The ever-mercurial Hamid Karzai, the Afghan president, recently called a council of the nation's tribal elders (a loya jirga) to ratify a bilateral security agreement reached with the United States governing the up to 12,000 U.S. forces that would be left in that country after the withdrawal of all American and international combat forces at the end of 2014. Then Karzai promptly defied his own conclave by ignoring its recommendation to sign the agreement quickly; he insisted that he would sign it only in the spring of 2014. He then added more conditions, namely that the United States free Afghan prisoners held at the prison in Guantanamo and halt all U.S. military raids on Afghan homes.
The bilateral agreement itself says that the United States can raid Afghan dwellings only in extraordinary circumstances. Completely ending such raids would severely impede one of the primary missions in Afghanistan for the residual U.S. forces -- hunting any remaining al Qaeda terrorists. Because Karzai really cares little about this mission, he is perfectly willing to demand that it be hampered to score political points domestically with an Afghan population that is sick of both the practice and foreign occupation. He originally made this concession to the United States only to get U.S. troops to continue training Afghan forces and to retain the billions in foreign aid that comes with that effort.
But are these residual forces really needed for U.S. security? Hardly. Even U.S. intelligence believes only a small number of al Qaeda operatives remain in Afghanistan. If the United States needed to kill them, it could simply do so with airstrikes or drone attacks from outside the country. The real reasons for the continuing presence of U.S. forces is to keep training the wobbly Afghan security forces and act as a political symbol of continued American commitment to the Afghan government's survival. Since a 12-year, $43 million "train and equip" mission by a larger U.S. force has not resulted in competent Afghan security forces, it is doubtful that a smaller residual American force can effect the same. In other words, the main reason the troops are being left appears to be that if the United States left completely, psychologically the Afghan regime would collapse and civil war would resume. Newsflash: That outcome may happen even if the United States keeps a residual force in the country, only resulting in more needless American deaths.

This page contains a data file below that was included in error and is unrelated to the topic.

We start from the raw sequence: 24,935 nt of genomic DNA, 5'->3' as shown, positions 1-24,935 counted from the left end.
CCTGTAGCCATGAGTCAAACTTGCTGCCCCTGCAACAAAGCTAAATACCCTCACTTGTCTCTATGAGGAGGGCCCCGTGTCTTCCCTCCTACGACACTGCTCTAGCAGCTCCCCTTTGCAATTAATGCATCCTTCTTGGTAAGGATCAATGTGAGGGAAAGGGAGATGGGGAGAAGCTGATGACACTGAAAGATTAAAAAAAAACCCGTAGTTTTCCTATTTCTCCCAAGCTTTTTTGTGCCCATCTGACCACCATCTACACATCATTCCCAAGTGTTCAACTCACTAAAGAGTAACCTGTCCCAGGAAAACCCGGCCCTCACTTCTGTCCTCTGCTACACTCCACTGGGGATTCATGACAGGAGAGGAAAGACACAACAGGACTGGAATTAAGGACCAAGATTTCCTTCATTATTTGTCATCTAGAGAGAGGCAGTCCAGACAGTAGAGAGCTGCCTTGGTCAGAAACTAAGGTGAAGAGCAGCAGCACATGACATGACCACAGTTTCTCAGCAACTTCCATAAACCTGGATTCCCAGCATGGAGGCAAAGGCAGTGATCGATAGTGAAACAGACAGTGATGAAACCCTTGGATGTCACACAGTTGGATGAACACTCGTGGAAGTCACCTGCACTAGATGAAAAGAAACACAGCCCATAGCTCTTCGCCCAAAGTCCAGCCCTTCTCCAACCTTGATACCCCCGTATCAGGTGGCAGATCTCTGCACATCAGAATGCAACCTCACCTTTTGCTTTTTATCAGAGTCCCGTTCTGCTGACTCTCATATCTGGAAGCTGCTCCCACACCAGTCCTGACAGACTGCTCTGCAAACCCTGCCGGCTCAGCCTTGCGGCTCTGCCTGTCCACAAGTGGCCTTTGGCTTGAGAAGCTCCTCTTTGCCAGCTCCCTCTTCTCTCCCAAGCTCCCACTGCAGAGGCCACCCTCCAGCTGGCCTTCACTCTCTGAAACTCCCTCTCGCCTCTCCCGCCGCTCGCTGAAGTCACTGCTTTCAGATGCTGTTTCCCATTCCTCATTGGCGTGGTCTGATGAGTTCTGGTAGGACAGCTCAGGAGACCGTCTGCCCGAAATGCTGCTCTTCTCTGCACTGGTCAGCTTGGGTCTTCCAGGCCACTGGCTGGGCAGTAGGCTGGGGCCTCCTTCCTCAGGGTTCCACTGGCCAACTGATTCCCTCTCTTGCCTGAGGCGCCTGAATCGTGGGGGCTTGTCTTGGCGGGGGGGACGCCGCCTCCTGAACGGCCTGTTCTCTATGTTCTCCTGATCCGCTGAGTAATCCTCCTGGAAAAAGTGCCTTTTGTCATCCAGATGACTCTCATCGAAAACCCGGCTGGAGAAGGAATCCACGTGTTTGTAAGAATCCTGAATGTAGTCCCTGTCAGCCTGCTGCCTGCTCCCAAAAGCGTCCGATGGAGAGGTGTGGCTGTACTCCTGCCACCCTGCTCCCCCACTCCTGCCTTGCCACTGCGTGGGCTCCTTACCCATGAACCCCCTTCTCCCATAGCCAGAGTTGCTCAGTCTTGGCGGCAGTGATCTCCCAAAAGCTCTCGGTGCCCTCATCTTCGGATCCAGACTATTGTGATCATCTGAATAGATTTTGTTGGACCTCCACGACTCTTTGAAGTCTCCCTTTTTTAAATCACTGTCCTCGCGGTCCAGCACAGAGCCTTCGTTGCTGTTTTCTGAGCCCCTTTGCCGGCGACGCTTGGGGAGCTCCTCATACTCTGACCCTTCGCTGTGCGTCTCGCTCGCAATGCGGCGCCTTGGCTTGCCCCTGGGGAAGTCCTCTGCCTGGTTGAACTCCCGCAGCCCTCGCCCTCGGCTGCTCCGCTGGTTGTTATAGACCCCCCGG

At any rate, given those dire circumstances, one would think that Karzai would be pandering to the Americans to get them to stay rather than milking them for every possible concession. However, Karzai knows how Americans think. Unfortunately, he knows that in the past, they have behaved imperially, rarely leaving anywhere they have occupied, because they foolishly believe their security depends on remaining in far-flung places around the globe to conduct nation-building missions. So he brazenly makes more demands of the United States, even while his government's future is tenuous without -- and maybe even with -- residual American forces and aid.
The Obama administration should abandon the American imperial way of thinking and use Karzai's escalating demands -- and refusal to sign the bilateral agreement until next spring -- to call his bluff and withdrawal American forces completely from Afghanistan. The United States doesn't need troops on the ground in the country to prevent any return by al Qaeda, taking advantage of the return of chaos, but only to warn the Afghan Taliban not to harbor such people or American air power will return to pummel the country from the air. That threat is credible and should deter a Taliban that likely has learned its lesson from sheltering such unwanted visitors the last time around.